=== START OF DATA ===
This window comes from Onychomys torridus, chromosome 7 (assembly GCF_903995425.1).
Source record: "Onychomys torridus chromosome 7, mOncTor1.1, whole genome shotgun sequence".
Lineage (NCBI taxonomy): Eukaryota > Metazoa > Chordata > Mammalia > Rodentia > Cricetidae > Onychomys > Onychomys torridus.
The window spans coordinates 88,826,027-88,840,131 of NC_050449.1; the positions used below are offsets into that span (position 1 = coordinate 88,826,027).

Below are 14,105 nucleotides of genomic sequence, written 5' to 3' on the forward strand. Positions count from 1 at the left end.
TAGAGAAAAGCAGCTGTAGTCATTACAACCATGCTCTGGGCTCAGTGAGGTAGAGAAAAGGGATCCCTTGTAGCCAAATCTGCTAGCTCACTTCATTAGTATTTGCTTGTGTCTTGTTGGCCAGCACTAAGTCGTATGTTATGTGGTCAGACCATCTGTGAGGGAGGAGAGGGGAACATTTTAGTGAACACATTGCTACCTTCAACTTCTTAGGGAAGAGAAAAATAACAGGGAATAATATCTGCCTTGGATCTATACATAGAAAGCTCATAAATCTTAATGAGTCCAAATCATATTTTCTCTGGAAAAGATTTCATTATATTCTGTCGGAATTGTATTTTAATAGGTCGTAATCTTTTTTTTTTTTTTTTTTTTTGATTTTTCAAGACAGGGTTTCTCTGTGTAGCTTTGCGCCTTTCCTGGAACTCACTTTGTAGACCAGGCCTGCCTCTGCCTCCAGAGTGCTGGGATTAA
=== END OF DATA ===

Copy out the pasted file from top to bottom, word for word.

This window comes from Onychomys torridus, chromosome 7 (assembly GCF_903995425.1).
Source record: "Onychomys torridus chromosome 7, mOncTor1.1, whole genome shotgun sequence".
Lineage (NCBI taxonomy): Eukaryota > Metazoa > Chordata > Mammalia > Rodentia > Cricetidae > Onychomys > Onychomys torridus.
The window spans coordinates 88,826,027-88,840,131 of NC_050449.1; the positions used below are offsets into that span (position 1 = coordinate 88,826,027).

Below are 14,105 nucleotides of genomic sequence, written 5' to 3' on the forward strand. Positions count from 1 at the left end.
TAGAGAAAAGCAGCTGTAGTCATTACAACCATGCTCTGGGCTCAGTGAGGTAGAGAAAAGGGATCCCTTGTAGCCAAATCTGCTAGCTCACTTCATTAGTATTTGCTTGTGTCTTGTTGGCCAGCACTAAGTCGTATGTTATGTGGTCAGACCATCTGTGAGGGAGGAGAGGGGAACATTTTAGTGAACACATTGCTACCTTCAACTTCTTAGGGAAGAGAAAAATAACAGGGAATAATATCTGCCTTGGATCTATACATAGAAAGCTCATAAATCTTAATGAGTCCAAATCATATTTTCTCTGGAAAAGATTTCATTATATTCTGTCGGAATTGTATTTTAATAGGTCGTAATCTTTTTTTTTTTTTTTTTTTTTGATTTTTCAAGACAGGGTTTCTCTGTGTAGCTTTGCGCCTTTCCTGGAACTCACTTTGTAGACCAGGCCTGCCTCTGCCTCCAGAGTGCTGGGATTAA